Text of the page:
All it takes is one big mistake to get you taxed in your “tax-free” savings account. The scary part is that not everybody is even aware that such mistakes exist.
Although most investors are aware of the doozy that is over-contributing to a TFSA, not everyone knows about two other big killers.
In a recent article, I explored the dangers of day trading in your TFSA–a big mistake that could negate all the tax benefits you opened the account to enjoy.
In this article I’ll be taking a deep look at another TFSA mistake that could get you hit with a stunning 50% tax.
Holding prohibited investments
If you really want to get taxed heavily in your TFSA, holding prohibited investments would be the way to go.
If you hold investments that the TFSA wasn’t designed to hold, you’ll get a 50% tax even if your marginal tax rate is much lower. This is in contrast to the day trading mistake, where the tax penalty depends on how much income you’re earning.
Another factor that makes prohibited investments particularly bad is that there’s no ambiguity about what they are, so if you do get caught holding them, it’ll be hard to come up with excuses that the Canada Revenue Agency will buy.
What to buy instead
If you’re looking to keep your TFSA safe, there are two types of investments you should consider:
Common stocks in publicly traded companies and ETFs.
Unless you’re a corporate insider, holding stocks in a TFSA is always allowed. ETFs, being based on stocks, are therefore also allowed.
With a strong focus on the highly regulated Canadian financial services industry, it’s facing fewer risk factors than the more international Canadian banks.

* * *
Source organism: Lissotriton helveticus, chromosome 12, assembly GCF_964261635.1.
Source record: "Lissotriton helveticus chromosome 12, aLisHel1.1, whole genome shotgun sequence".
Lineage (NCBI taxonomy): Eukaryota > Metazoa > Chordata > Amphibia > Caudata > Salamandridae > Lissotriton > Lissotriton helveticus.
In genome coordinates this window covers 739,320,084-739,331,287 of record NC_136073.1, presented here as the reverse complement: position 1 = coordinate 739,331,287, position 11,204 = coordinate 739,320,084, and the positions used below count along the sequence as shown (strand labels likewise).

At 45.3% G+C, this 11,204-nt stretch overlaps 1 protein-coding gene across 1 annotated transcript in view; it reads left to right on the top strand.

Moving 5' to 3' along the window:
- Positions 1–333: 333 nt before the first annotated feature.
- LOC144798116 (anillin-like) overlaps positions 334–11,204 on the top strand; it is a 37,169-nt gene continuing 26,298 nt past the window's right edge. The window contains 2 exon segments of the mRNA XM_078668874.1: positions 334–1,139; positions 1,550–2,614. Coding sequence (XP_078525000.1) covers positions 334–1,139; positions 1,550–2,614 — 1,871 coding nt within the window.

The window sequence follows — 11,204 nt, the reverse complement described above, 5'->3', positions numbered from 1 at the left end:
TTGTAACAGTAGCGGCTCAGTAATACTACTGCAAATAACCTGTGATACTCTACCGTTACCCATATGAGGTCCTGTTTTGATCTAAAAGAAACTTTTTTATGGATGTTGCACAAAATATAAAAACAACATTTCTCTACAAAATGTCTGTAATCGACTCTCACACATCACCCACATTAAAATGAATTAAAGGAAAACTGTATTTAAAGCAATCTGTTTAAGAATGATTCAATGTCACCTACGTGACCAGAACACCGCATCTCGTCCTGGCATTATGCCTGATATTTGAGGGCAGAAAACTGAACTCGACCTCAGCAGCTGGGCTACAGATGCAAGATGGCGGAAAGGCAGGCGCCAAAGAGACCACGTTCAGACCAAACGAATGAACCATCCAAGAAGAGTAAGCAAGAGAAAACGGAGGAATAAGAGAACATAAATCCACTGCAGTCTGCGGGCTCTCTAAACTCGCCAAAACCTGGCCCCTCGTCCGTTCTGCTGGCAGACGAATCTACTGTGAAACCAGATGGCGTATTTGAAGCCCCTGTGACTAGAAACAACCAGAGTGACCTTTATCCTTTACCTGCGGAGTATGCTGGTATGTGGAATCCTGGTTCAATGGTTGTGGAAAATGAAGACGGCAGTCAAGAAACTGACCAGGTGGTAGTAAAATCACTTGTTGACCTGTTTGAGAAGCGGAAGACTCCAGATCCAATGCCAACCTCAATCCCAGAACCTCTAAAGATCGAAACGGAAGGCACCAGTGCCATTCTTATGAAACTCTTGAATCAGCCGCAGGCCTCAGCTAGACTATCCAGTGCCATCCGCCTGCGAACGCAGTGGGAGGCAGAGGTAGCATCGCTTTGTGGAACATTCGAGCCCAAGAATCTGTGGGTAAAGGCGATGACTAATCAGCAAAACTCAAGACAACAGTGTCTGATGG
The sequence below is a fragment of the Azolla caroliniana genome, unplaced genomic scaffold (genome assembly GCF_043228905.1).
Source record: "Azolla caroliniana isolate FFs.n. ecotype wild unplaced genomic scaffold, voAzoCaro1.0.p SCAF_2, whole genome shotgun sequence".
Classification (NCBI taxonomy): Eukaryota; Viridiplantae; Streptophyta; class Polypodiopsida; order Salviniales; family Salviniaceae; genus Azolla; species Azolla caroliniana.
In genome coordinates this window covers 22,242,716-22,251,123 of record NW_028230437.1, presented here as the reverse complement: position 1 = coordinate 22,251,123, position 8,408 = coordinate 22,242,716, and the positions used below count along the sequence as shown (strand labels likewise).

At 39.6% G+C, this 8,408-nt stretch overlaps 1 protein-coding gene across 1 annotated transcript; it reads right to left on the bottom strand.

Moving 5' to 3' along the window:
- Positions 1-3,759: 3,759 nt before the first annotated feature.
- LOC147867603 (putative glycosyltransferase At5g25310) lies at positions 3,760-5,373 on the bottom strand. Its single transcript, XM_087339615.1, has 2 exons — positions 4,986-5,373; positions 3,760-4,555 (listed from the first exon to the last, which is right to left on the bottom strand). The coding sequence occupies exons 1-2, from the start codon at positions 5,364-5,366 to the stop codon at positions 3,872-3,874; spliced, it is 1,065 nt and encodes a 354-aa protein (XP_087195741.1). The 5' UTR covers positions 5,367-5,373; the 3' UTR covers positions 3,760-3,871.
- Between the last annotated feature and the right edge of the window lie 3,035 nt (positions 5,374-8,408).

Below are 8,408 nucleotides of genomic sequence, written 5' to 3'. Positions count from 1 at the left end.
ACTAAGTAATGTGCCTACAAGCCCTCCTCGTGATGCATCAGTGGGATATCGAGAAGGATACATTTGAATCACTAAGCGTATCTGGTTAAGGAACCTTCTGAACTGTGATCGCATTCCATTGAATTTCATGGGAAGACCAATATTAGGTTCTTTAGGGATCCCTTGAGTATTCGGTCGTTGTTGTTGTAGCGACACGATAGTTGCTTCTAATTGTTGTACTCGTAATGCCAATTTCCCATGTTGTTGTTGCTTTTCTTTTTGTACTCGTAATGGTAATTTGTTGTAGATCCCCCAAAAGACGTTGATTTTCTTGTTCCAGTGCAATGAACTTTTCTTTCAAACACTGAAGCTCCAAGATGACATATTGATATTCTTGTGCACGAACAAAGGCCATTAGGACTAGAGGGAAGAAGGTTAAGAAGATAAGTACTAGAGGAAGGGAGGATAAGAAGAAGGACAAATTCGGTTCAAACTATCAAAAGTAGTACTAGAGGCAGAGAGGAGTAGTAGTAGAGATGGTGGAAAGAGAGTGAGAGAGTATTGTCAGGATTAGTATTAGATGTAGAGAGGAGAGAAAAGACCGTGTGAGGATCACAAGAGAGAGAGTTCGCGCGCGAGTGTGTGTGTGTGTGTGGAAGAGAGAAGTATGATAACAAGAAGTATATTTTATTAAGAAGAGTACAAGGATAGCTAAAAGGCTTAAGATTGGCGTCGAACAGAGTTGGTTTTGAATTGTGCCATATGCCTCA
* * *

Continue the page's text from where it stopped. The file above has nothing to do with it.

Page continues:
The Royal Bank has many features that make it a solid TFSA pick. With a 4% dividend yield, it’s a solid income producer. With a 12 P/E ratio, it’s fairly inexpensive.
Finally, thanks to its Canadian focus, it’s less susceptible to risks in foreign countries compared to, for example, Bank of Nova Scotia. Over the years, RY has delivered steady but not amazing results to investors, which should continue for the foreseeable future.
If you want an even safer bet than RY, you could always consider a diversified index ETF like the iShares TSX 60 Index Fund. This index fund gives you nice exposure to RY itself (it’s heavily weighted in banks), along with the rest of the Big Six and miscellaneous other sectors such as energy and utilities.
One of the most popular Canadian index funds in the world, it’s an approved investment that allows you enjoy the benefits of a TFSA without a surprise call from the CRA.
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Fool contributor Andrew Button owns shares of iSHARES SP TSX 60 INDEX FUND. The Motley Fool recommends BANK OF NOVA SCOTIA. Bank of Nova Scotia is a recommendation of Stock Advisor Canada.